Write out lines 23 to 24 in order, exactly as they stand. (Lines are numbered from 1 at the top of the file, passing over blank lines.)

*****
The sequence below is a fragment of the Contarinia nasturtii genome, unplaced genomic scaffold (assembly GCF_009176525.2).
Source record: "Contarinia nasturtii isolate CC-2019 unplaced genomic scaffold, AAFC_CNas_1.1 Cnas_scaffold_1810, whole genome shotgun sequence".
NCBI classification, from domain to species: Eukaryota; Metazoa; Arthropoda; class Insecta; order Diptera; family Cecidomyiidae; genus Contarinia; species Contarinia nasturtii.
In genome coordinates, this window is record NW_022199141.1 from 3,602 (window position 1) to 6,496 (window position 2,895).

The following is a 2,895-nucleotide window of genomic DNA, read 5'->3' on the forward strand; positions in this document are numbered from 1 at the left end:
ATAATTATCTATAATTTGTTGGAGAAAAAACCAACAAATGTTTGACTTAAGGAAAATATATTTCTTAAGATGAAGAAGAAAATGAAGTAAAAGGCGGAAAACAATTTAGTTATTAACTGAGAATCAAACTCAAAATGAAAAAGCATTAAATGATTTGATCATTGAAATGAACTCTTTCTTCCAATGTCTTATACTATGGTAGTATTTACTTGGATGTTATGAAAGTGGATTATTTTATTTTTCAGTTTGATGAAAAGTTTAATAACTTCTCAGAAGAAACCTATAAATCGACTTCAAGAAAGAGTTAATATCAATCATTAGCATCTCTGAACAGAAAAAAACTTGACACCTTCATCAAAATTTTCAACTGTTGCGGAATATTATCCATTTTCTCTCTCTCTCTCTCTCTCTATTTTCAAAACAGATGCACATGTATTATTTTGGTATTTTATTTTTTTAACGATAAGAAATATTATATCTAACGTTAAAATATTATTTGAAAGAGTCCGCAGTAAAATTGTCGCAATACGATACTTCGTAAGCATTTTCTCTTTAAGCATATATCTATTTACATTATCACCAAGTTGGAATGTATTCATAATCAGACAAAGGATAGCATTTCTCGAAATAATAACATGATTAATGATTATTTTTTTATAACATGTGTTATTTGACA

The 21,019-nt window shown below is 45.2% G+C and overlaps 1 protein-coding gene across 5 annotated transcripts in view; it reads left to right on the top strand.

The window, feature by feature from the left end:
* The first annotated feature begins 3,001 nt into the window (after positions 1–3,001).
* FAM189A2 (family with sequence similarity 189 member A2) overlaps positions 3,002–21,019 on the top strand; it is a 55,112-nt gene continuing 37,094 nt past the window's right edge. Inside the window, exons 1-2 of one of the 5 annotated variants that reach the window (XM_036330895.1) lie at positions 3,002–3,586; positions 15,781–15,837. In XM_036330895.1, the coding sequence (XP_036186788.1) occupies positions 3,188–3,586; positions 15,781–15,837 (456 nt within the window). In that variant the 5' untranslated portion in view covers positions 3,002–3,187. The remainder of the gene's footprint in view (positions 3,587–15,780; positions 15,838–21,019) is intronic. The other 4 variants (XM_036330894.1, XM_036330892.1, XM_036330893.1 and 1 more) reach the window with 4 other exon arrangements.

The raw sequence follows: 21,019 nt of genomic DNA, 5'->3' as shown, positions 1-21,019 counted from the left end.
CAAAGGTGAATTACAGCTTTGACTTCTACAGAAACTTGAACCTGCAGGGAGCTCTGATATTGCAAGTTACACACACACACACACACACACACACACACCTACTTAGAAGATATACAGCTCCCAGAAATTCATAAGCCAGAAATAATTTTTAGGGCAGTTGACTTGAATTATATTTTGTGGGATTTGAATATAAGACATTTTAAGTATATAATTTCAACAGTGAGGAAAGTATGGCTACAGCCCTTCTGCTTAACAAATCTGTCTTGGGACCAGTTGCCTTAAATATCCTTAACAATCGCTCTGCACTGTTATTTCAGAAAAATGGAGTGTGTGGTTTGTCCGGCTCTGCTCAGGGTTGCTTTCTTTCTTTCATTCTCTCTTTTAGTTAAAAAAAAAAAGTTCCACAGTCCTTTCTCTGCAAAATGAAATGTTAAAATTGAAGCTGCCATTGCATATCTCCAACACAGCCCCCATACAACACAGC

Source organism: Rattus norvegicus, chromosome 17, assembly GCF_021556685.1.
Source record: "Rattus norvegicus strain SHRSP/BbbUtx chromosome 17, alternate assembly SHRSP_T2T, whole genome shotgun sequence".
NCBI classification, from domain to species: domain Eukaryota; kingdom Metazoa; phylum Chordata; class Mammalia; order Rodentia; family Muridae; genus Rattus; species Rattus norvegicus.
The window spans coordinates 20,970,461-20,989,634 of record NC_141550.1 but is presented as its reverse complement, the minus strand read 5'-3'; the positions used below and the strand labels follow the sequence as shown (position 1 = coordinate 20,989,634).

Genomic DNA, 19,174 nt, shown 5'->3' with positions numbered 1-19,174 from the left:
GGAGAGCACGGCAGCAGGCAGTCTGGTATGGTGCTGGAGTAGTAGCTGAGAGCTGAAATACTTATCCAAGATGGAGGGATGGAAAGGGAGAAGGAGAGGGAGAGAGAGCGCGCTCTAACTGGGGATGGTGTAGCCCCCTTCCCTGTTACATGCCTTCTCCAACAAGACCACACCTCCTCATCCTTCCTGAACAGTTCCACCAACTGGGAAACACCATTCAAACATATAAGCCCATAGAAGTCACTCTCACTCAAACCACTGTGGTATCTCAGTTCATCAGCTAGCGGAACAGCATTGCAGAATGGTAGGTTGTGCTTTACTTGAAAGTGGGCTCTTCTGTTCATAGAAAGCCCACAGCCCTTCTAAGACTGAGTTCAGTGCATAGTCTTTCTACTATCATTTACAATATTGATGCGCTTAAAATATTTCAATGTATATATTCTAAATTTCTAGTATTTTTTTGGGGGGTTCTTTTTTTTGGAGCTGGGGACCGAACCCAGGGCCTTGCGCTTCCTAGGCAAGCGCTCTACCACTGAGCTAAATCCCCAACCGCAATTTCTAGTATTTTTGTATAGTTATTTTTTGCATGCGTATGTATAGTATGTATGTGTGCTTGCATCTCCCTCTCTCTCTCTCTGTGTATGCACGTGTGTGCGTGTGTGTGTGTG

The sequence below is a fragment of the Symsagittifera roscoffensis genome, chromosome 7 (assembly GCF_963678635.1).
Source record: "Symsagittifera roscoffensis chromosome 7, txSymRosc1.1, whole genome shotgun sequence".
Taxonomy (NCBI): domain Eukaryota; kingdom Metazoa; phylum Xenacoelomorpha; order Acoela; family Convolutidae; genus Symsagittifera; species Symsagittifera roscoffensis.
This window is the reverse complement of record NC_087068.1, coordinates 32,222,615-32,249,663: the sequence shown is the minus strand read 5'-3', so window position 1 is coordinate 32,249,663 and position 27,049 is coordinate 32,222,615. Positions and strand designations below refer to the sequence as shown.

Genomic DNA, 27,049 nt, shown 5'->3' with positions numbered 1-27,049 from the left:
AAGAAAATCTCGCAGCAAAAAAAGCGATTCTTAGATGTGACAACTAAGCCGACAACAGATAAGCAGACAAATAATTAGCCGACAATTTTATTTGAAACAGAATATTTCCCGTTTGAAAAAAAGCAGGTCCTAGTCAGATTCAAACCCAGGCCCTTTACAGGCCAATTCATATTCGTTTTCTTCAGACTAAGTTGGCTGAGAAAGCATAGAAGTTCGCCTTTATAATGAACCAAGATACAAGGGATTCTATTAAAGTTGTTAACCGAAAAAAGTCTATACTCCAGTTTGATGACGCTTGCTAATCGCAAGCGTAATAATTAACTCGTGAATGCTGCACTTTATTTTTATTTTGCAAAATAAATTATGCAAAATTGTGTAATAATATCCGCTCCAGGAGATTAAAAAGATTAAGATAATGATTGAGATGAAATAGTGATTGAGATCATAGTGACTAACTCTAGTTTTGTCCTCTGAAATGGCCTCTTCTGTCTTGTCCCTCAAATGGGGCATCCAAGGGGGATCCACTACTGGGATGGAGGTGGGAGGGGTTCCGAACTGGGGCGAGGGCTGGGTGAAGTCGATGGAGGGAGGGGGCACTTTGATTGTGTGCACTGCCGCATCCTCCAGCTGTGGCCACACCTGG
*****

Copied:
Genomic DNA, 27,049 nt, shown 5'->3' with positions numbered 1-27,049 from the left:
AAGAAAATCTCGCAGCAAAAAAAGCGATTCTTAGATGTGACAACTAAGCCGACAACAGATAAGCAGACAAATAATTAGCCGACAATTTTATTTGAAACAGAATATTTCCCGTTTGAAAAAAAGCAGGTCCTAGTCAGATTCAAACCCAGGCCCTTTACAGGCCAATTCATATTCGTTTTCTTCAGACTAAGTTGGCTGAGAAAGCATAGAAGTTCGCCTTTATAATGAACCAAGATACAAGGGATTCTATTAAAGTTGTTAACCGAAAAAAGTCTATACTCCAGTTTGATGACGCTTGCTAATCGCAAGCGTAATAATTAACTCGTGAATGCTGCACTTTATTTTTATTTTGCAAAATAAATTATGCAAAATTGTGTAATAATATCCGCTCCAGGAGATTAAAAAGATTAAGATAATGATTGAGATGAAATAGTGATTGAGATCATAGTGACTAACTCTAGTTTTGTCCTCTGAAATGGCCTCTTCTGTCTTGTCCCTCAAATGGGGCATCCAAGGGGGATCCACTACTGGGATGGAGGTGGGAGGGGTTCCGAACTGGGGCGAGGGCTGGGTGAAGTCGATGGAGGGAGGGGGCACTTTGATTGTGTGCACTGCCGCATCCTCCAGCTGTGGCCACACCTGG